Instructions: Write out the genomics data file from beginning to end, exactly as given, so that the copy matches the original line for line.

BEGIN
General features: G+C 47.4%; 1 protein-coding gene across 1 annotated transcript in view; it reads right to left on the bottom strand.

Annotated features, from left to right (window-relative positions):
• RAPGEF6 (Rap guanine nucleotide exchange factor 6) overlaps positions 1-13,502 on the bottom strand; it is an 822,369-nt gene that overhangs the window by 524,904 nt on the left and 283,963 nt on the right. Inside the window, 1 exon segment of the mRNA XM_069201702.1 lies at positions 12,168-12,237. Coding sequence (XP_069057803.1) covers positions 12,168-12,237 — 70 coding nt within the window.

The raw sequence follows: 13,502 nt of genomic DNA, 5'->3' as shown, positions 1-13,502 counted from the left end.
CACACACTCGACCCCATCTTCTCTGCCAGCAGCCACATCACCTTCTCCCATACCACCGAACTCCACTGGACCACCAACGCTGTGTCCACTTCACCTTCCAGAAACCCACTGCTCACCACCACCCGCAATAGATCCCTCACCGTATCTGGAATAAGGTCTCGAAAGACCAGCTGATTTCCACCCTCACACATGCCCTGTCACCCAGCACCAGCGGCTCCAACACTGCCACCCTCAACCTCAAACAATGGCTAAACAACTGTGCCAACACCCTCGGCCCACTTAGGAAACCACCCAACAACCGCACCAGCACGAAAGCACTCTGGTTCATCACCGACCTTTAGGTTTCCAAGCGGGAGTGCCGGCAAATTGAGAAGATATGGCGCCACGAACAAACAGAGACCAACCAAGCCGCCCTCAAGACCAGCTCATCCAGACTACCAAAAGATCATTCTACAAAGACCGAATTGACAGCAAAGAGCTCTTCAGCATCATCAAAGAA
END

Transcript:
General features: G+C 47.4%; 1 protein-coding gene across 1 annotated transcript in view; it reads right to left on the bottom strand.

Annotated features, from left to right (window-relative positions):
• RAPGEF6 (Rap guanine nucleotide exchange factor 6) overlaps positions 1-13,502 on the bottom strand; it is an 822,369-nt gene that overhangs the window by 524,904 nt on the left and 283,963 nt on the right. Inside the window, 1 exon segment of the mRNA XM_069201702.1 lies at positions 12,168-12,237. Coding sequence (XP_069057803.1) covers positions 12,168-12,237 — 70 coding nt within the window.

The raw sequence follows: 13,502 nt of genomic DNA, 5'->3' as shown, positions 1-13,502 counted from the left end.
CACACACTCGACCCCATCTTCTCTGCCAGCAGCCACATCACCTTCTCCCATACCACCGAACTCCACTGGACCACCAACGCTGTGTCCACTTCACCTTCCAGAAACCCACTGCTCACCACCACCCGCAATAGATCCCTCACCGTATCTGGAATAAGGTCTCGAAAGACCAGCTGATTTCCACCCTCACACATGCCCTGTCACCCAGCACCAGCGGCTCCAACACTGCCACCCTCAACCTCAAACAATGGCTAAACAACTGTGCCAACACCCTCGGCCCACTTAGGAAACCACCCAACAACCGCACCAGCACGAAAGCACTCTGGTTCATCACCGACCTTTAGGTTTCCAAGCGGGAGTGCCGGCAAATTGAGAAGATATGGCGCCACGAACAAACAGAGACCAACCAAGCCGCCCTCAAGACCAGCTCATCCAGACTACCAAAAGATCATTCTACAAAGACCGAATTGACAGCAAAGAGCTCTTCAGCATCATCAAAGAA